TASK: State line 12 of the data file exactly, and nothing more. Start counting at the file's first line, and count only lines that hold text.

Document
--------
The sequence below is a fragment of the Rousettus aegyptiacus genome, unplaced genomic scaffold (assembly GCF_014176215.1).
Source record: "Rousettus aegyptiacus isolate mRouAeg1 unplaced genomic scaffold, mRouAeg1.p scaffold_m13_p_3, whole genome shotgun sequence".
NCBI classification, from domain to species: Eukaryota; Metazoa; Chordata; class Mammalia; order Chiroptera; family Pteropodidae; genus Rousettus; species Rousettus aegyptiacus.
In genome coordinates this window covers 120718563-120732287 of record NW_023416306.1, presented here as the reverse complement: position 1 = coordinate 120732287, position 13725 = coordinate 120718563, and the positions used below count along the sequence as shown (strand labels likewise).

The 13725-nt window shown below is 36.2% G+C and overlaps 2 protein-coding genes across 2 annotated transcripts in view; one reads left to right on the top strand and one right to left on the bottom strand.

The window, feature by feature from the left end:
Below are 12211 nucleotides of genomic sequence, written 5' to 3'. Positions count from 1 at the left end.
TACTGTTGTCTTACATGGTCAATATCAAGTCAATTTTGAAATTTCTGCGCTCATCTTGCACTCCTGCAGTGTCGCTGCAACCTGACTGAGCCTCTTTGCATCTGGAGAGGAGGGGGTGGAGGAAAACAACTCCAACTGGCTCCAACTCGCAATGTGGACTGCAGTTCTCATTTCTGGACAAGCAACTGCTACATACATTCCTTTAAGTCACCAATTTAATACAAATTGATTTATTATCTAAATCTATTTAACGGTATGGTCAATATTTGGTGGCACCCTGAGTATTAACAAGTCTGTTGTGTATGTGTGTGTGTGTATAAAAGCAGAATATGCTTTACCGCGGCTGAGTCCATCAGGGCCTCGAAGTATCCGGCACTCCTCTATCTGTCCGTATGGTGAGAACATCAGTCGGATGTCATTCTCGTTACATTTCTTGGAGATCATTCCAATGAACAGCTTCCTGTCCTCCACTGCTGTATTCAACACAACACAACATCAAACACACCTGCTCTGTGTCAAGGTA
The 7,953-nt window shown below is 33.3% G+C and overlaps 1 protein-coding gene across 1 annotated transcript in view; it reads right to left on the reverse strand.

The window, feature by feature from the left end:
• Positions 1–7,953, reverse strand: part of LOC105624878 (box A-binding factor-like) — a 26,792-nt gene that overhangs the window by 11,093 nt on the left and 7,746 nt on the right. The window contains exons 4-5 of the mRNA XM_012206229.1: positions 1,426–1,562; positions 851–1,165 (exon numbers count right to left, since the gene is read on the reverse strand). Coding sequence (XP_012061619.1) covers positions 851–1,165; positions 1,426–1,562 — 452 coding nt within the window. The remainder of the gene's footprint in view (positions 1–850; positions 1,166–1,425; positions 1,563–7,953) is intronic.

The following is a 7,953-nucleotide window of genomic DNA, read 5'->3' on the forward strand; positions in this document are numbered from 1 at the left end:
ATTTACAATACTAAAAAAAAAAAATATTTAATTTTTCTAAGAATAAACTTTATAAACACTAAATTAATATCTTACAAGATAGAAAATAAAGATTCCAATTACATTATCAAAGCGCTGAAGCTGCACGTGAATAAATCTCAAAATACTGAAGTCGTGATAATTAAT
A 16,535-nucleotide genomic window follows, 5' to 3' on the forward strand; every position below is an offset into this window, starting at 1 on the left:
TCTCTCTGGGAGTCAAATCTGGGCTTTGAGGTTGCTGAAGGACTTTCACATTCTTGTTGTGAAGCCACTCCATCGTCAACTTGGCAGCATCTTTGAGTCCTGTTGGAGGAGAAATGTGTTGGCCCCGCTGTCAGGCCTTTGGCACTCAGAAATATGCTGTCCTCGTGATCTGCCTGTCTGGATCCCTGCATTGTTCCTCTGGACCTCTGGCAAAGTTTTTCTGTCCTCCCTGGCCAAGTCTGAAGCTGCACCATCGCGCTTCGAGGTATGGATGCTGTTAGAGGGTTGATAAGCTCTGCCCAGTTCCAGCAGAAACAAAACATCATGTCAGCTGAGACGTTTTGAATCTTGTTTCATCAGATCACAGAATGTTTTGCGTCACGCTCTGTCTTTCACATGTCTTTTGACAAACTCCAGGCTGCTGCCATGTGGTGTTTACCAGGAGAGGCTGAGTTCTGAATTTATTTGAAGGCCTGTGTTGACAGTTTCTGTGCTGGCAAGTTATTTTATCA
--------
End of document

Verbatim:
The following is a 7,953-nucleotide window of genomic DNA, read 5'->3' on the forward strand; positions in this document are numbered from 1 at the left end: